• “There are a number of people having a bad reaction/life changing effect from the COVID-19 vaccine that isn't widely reported by the mainstream media. Another reason is so many people have gotten quite sick even with the shot that is also not being reported.”

Negative sentiments

Largely citing personal choice, unvaccinated survey takers did not report negative views of people who received the vaccine. The reverse was not the case, however.

While some vaccinated people reported not being bothered by people refusing to get the shots, others tended to look upon unvaccinated people unfavorably for a variety of reasons. Some respondents called unvaccinated people “selfish” or “willfully ignorant,” while others lamented vaccines becoming politicized. Reasons for feeling negative sentiments include:

  • “It disappoints me that medical advice has been subverted by politics.”
  • “Makes me sad that they don’t want to protect themselves but also for others they come in contact with.”
  • “I feel they hurt the rest of us by clogging up our health care system.”
  • “I believe we will pay a price for their lack of concern for themselves and others.”

Some wound up getting the shots: “I wanted my freedom back!”

The follow-up survey found that some people who reported being extremely vaccine hesitant in the original survey ended up getting the shots. Reasons ranged from not wanting to contract COVID-19 to wanting to travel, and include:

  • “I wanted my freedom back! I felt if I was vaccinated I could go more places and I didn't want to get sick. And I didn't want to infect someone else not knowingly.”
  • “I was thinking about the clients I was serving and my family.”
  • “I work in a school.”

Herd immunity

Jensen said the results of the survey may mean that vaccination alone won’t bring the state to the threshold of herd immunity. Public health experts put that threshold at about 60% of a given “herd,” or population of an area. At present, 54.5% of North Dakota residents are fully vaccinated, according to the Mayo Clinic’s vaccine tracker website. Minnesota sits at 68.5%, South Dakota is at 60.2% and Montana is at 56.2%. Grand Forks county is at 56.7%, according to the state’s vaccination dashboard.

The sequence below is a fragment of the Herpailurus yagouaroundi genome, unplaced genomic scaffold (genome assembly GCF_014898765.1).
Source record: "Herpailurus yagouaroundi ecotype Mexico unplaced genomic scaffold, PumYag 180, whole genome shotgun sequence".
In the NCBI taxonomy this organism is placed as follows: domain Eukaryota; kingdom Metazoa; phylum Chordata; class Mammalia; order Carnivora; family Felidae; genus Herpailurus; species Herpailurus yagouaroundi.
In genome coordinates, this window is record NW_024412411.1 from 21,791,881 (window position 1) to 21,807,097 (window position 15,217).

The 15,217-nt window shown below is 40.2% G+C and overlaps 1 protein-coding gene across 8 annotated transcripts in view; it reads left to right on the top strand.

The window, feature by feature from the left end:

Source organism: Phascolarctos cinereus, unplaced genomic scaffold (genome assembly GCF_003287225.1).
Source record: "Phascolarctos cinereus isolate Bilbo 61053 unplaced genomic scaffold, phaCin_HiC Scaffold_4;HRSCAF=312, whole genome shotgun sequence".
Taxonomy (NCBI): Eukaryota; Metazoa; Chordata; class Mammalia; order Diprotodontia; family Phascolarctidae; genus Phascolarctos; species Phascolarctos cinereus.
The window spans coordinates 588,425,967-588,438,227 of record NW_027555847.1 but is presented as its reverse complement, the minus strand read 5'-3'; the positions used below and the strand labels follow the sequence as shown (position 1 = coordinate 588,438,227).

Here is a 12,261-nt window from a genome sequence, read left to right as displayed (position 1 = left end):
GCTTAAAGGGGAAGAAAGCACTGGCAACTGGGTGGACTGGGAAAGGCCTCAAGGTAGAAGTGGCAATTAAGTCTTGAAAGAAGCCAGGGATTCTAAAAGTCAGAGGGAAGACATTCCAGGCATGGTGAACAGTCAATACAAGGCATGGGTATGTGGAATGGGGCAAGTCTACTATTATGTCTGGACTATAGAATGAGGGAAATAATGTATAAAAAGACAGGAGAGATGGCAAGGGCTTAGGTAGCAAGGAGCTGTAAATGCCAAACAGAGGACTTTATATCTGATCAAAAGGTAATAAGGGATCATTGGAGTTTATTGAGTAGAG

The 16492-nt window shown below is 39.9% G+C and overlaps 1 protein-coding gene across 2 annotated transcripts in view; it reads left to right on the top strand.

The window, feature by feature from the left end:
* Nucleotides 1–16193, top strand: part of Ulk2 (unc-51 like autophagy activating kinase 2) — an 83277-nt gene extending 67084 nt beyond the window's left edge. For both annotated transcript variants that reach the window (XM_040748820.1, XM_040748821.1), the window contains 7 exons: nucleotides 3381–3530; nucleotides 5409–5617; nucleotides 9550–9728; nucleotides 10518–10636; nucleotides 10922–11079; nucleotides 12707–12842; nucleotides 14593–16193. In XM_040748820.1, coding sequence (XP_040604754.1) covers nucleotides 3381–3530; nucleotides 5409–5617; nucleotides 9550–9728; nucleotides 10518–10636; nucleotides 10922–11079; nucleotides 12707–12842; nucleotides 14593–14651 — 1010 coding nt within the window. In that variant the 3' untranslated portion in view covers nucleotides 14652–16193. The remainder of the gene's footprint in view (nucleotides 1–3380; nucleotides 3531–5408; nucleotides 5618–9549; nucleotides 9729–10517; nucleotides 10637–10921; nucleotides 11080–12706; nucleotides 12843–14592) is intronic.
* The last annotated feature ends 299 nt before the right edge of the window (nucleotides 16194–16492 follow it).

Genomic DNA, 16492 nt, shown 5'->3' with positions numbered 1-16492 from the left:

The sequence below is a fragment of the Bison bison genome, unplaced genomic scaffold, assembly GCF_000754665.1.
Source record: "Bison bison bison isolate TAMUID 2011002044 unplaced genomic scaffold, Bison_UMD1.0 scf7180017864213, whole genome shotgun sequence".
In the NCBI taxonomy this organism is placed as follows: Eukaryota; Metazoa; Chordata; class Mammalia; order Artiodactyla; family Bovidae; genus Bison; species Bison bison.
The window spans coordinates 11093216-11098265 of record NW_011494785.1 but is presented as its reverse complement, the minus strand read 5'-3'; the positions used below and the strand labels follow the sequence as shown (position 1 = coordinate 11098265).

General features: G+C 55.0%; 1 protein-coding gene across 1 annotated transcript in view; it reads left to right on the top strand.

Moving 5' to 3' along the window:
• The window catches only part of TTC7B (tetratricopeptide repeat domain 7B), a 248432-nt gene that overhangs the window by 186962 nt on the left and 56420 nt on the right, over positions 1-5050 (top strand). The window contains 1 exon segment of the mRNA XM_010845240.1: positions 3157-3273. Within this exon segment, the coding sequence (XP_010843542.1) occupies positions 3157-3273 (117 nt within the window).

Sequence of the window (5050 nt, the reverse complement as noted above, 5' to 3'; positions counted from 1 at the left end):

ADVERTISEMENT

“It seems like if we're going to get to any sort of herd immunity, it's going to be some combination of vaccines and people getting and surviving COVID, and building up immunity that way,” Jensen said.

Related Topics: UNIVERSITY OF NORTH DAKOTA
Adam Kurtz is the community editor for the Grand Forks Herald. He covers higher education and other topics in Grand Forks County and the city.

Kurtz joined the Herald in July 2019. He covered business and county government topics before covering higher education and some military topics.

Tips and story ideas are welcome. Get in touch with him at akurtz@gfherald.com, or DM at @ByAdamKurtz.

Desk: 701-780-1110
What to read next
Town hall on health care in rural Minnesota looks into structural solutions for a looming crisis in outstate hospitals, one that could soon leave small towns struggling to provide the basics of care.
A dog's sense of smell has helped to find missing people, detect drugs at airports and find the tiniest morsel of food dropped from a toddler's highchair. A new study shows that dogs may also be able to sniff out when you're stressed out.
Do you get a little bit cranky after a sleepless night? In this "Health Fusion" column, Viv Williams explores how sleep deprivation can do a lot more damage than just messing with your mornings. It may also make people less willing to help each other.
The disease, which is more common in colder climates, causes some areas of your body, to feel numb and cold and you may notice color changes in your skin in response to cold or stress.